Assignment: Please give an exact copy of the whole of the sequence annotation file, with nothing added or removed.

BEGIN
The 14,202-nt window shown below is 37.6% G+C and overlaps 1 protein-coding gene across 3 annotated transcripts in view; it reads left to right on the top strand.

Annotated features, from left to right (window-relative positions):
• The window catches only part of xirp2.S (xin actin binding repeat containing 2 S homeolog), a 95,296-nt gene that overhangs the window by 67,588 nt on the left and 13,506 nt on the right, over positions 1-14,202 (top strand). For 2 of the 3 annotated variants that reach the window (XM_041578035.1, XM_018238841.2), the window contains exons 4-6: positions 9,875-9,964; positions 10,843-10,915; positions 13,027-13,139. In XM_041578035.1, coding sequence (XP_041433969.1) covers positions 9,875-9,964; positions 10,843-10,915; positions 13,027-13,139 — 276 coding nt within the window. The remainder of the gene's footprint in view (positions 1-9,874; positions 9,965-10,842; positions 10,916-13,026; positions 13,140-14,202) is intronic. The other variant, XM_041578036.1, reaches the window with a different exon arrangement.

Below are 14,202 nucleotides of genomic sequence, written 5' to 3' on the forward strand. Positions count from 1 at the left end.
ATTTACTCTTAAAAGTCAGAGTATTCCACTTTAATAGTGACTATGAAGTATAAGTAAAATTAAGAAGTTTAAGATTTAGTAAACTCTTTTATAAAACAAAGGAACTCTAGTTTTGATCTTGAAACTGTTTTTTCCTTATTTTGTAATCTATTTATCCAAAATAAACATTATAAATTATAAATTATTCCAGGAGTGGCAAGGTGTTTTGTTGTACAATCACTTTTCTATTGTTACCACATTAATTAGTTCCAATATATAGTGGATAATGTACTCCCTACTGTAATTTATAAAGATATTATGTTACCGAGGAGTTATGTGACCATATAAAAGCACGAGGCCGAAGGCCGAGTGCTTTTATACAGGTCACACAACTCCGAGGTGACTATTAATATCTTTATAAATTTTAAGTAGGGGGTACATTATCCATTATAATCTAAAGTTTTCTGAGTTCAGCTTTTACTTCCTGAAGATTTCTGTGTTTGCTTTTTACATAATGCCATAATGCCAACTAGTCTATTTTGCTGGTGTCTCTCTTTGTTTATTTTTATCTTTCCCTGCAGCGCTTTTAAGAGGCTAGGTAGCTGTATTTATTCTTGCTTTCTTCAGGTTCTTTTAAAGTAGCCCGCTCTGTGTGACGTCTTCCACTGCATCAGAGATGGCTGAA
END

The 14,202-nt window shown below is 37.6% G+C and overlaps 1 protein-coding gene across 3 annotated transcripts in view; it reads left to right on the top strand.

Annotated features, from left to right (window-relative positions):
• The window catches only part of xirp2.S (xin actin binding repeat containing 2 S homeolog), a 95,296-nt gene that overhangs the window by 67,588 nt on the left and 13,506 nt on the right, over positions 1-14,202 (top strand). For 2 of the 3 annotated variants that reach the window (XM_041578035.1, XM_018238841.2), the window contains exons 4-6: positions 9,875-9,964; positions 10,843-10,915; positions 13,027-13,139. In XM_041578035.1, coding sequence (XP_041433969.1) covers positions 9,875-9,964; positions 10,843-10,915; positions 13,027-13,139 — 276 coding nt within the window. The remainder of the gene's footprint in view (positions 1-9,874; positions 9,965-10,842; positions 10,916-13,026; positions 13,140-14,202) is intronic. The other variant, XM_041578036.1, reaches the window with a different exon arrangement.

Below are 14,202 nucleotides of genomic sequence, written 5' to 3' on the forward strand. Positions count from 1 at the left end.
ATTTACTCTTAAAAGTCAGAGTATTCCACTTTAATAGTGACTATGAAGTATAAGTAAAATTAAGAAGTTTAAGATTTAGTAAACTCTTTTATAAAACAAAGGAACTCTAGTTTTGATCTTGAAACTGTTTTTTCCTTATTTTGTAATCTATTTATCCAAAATAAACATTATAAATTATAAATTATTCCAGGAGTGGCAAGGTGTTTTGTTGTACAATCACTTTTCTATTGTTACCACATTAATTAGTTCCAATATATAGTGGATAATGTACTCCCTACTGTAATTTATAAAGATATTATGTTACCGAGGAGTTATGTGACCATATAAAAGCACGAGGCCGAAGGCCGAGTGCTTTTATACAGGTCACACAACTCCGAGGTGACTATTAATATCTTTATAAATTTTAAGTAGGGGGTACATTATCCATTATAATCTAAAGTTTTCTGAGTTCAGCTTTTACTTCCTGAAGATTTCTGTGTTTGCTTTTTACATAATGCCATAATGCCAACTAGTCTATTTTGCTGGTGTCTCTCTTTGTTTATTTTTATCTTTCCCTGCAGCGCTTTTAAGAGGCTAGGTAGCTGTATTTATTCTTGCTTTCTTCAGGTTCTTTTAAAGTAGCCCGCTCTGTGTGACGTCTTCCACTGCATCAGAGATGGCTGAA